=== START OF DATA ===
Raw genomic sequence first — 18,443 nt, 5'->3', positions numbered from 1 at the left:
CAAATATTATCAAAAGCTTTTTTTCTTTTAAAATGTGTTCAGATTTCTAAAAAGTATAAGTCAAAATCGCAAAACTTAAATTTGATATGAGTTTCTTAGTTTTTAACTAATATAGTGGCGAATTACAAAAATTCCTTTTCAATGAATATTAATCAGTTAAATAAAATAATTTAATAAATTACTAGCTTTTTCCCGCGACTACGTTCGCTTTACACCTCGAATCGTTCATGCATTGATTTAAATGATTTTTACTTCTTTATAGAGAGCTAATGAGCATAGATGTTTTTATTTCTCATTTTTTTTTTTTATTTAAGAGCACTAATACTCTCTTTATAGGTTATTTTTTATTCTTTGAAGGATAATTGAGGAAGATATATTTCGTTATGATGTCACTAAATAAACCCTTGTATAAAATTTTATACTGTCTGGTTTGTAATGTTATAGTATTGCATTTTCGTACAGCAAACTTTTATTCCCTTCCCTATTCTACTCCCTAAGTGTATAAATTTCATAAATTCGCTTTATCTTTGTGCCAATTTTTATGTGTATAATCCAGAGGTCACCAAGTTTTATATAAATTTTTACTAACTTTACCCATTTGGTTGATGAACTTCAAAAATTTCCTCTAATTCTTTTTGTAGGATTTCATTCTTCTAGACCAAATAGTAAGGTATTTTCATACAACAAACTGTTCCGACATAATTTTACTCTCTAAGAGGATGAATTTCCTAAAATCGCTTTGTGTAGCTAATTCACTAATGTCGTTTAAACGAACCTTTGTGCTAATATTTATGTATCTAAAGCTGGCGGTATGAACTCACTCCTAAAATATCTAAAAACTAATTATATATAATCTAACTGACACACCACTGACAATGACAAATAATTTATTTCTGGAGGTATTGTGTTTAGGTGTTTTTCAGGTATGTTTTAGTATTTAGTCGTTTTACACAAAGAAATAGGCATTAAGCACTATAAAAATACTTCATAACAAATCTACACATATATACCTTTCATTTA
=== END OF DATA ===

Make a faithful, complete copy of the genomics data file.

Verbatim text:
Raw genomic sequence first — 18,443 nt, 5'->3', positions numbered from 1 at the left:
CAAATATTATCAAAAGCTTTTTTTCTTTTAAAATGTGTTCAGATTTCTAAAAAGTATAAGTCAAAATCGCAAAACTTAAATTTGATATGAGTTTCTTAGTTTTTAACTAATATAGTGGCGAATTACAAAAATTCCTTTTCAATGAATATTAATCAGTTAAATAAAATAATTTAATAAATTACTAGCTTTTTCCCGCGACTACGTTCGCTTTACACCTCGAATCGTTCATGCATTGATTTAAATGATTTTTACTTCTTTATAGAGAGCTAATGAGCATAGATGTTTTTATTTCTCATTTTTTTTTTTTATTTAAGAGCACTAATACTCTCTTTATAGGTTATTTTTTATTCTTTGAAGGATAATTGAGGAAGATATATTTCGTTATGATGTCACTAAATAAACCCTTGTATAAAATTTTATACTGTCTGGTTTGTAATGTTATAGTATTGCATTTTCGTACAGCAAACTTTTATTCCCTTCCCTATTCTACTCCCTAAGTGTATAAATTTCATAAATTCGCTTTATCTTTGTGCCAATTTTTATGTGTATAATCCAGAGGTCACCAAGTTTTATATAAATTTTTACTAACTTTACCCATTTGGTTGATGAACTTCAAAAATTTCCTCTAATTCTTTTTGTAGGATTTCATTCTTCTAGACCAAATAGTAAGGTATTTTCATACAACAAACTGTTCCGACATAATTTTACTCTCTAAGAGGATGAATTTCCTAAAATCGCTTTGTGTAGCTAATTCACTAATGTCGTTTAAACGAACCTTTGTGCTAATATTTATGTATCTAAAGCTGGCGGTATGAACTCACTCCTAAAATATCTAAAAACTAATTATATATAATCTAACTGACACACCACTGACAATGACAAATAATTTATTTCTGGAGGTATTGTGTTTAGGTGTTTTTCAGGTATGTTTTAGTATTTAGTCGTTTTACACAAAGAAATAGGCATTAAGCACTATAAAAATACTTCATAACAAATCTACACATATATACCTTTCATTTA